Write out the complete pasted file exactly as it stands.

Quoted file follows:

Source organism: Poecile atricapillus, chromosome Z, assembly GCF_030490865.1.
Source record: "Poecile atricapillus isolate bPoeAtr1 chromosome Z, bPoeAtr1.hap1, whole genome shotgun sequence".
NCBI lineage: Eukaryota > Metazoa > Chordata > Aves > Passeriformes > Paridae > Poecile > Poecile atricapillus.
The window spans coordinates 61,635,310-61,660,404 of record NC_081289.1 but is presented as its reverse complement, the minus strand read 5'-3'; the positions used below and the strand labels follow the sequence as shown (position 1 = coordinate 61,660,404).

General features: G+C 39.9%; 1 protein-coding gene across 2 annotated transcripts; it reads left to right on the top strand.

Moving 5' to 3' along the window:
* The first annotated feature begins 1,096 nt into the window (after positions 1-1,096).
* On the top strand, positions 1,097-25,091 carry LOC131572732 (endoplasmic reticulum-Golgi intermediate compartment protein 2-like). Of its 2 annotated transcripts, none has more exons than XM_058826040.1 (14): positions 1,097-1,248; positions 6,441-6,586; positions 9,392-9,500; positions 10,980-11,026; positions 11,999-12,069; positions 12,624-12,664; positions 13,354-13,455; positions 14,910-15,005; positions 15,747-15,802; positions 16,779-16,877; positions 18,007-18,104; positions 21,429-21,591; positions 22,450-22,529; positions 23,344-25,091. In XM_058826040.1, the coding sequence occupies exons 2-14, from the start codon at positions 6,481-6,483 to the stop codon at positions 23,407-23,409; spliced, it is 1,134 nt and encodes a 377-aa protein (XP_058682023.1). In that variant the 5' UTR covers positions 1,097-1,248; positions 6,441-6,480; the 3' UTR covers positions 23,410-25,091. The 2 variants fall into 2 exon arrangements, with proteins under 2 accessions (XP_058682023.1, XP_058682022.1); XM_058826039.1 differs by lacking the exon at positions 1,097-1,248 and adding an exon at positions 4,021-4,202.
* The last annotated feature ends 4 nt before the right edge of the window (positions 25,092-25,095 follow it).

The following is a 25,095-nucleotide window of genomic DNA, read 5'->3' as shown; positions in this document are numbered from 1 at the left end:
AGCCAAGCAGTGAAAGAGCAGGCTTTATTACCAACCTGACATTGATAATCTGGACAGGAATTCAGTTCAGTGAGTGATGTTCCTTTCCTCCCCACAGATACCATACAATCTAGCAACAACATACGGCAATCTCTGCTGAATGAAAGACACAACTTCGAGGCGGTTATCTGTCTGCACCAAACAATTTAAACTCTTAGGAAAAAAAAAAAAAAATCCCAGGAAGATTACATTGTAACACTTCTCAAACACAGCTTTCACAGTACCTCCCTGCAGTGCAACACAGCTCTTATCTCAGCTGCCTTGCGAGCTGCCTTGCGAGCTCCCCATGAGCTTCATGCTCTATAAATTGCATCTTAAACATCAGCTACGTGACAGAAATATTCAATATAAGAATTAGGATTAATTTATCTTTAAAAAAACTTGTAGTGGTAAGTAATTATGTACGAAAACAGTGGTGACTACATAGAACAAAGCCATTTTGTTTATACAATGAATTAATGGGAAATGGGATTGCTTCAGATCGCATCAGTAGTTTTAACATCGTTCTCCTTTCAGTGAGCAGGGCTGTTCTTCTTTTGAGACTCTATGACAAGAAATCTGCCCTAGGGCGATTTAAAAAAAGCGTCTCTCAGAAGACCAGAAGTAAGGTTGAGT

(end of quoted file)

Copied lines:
Source organism: Poecile atricapillus, chromosome Z, assembly GCF_030490865.1.
Source record: "Poecile atricapillus isolate bPoeAtr1 chromosome Z, bPoeAtr1.hap1, whole genome shotgun sequence".
NCBI lineage: Eukaryota > Metazoa > Chordata > Aves > Passeriformes > Paridae > Poecile > Poecile atricapillus.
The window spans coordinates 61,635,310-61,660,404 of record NC_081289.1 but is presented as its reverse complement, the minus strand read 5'-3'; the positions used below and the strand labels follow the sequence as shown (position 1 = coordinate 61,660,404).

General features: G+C 39.9%; 1 protein-coding gene across 2 annotated transcripts; it reads left to right on the top strand.

Moving 5' to 3' along the window:
* The first annotated feature begins 1,096 nt into the window (after positions 1-1,096).
* On the top strand, positions 1,097-25,091 carry LOC131572732 (endoplasmic reticulum-Golgi intermediate compartment protein 2-like). Of its 2 annotated transcripts, none has more exons than XM_058826040.1 (14): positions 1,097-1,248; positions 6,441-6,586; positions 9,392-9,500; positions 10,980-11,026; positions 11,999-12,069; positions 12,624-12,664; positions 13,354-13,455; positions 14,910-15,005; positions 15,747-15,802; positions 16,779-16,877; positions 18,007-18,104; positions 21,429-21,591; positions 22,450-22,529; positions 23,344-25,091. In XM_058826040.1, the coding sequence occupies exons 2-14, from the start codon at positions 6,481-6,483 to the stop codon at positions 23,407-23,409; spliced, it is 1,134 nt and encodes a 377-aa protein (XP_058682023.1). In that variant the 5' UTR covers positions 1,097-1,248; positions 6,441-6,480; the 3' UTR covers positions 23,410-25,091. The 2 variants fall into 2 exon arrangements, with proteins under 2 accessions (XP_058682023.1, XP_058682022.1); XM_058826039.1 differs by lacking the exon at positions 1,097-1,248 and adding an exon at positions 4,021-4,202.
* The last annotated feature ends 4 nt before the right edge of the window (positions 25,092-25,095 follow it).

The following is a 25,095-nucleotide window of genomic DNA, read 5'->3' as shown; positions in this document are numbered from 1 at the left end:
AGCCAAGCAGTGAAAGAGCAGGCTTTATTACCAACCTGACATTGATAATCTGGACAGGAATTCAGTTCAGTGAGTGATGTTCCTTTCCTCCCCACAGATACCATACAATCTAGCAACAACATACGGCAATCTCTGCTGAATGAAAGACACAACTTCGAGGCGGTTATCTGTCTGCACCAAACAATTTAAACTCTTAGGAAAAAAAAAAAAAAATCCCAGGAAGATTACATTGTAACACTTCTCAAACACAGCTTTCACAGTACCTCCCTGCAGTGCAACACAGCTCTTATCTCAGCTGCCTTGCGAGCTGCCTTGCGAGCTCCCCATGAGCTTCATGCTCTATAAATTGCATCTTAAACATCAGCTACGTGACAGAAATATTCAATATAAGAATTAGGATTAATTTATCTTTAAAAAAACTTGTAGTGGTAAGTAATTATGTACGAAAACAGTGGTGACTACATAGAACAAAGCCATTTTGTTTATACAATGAATTAATGGGAAATGGGATTGCTTCAGATCGCATCAGTAGTTTTAACATCGTTCTCCTTTCAGTGAGCAGGGCTGTTCTTCTTTTGAGACTCTATGACAAGAAATCTGCCCTAGGGCGATTTAAAAAAAGCGTCTCTCAGAAGACCAGAAGTAAGGTTGAGT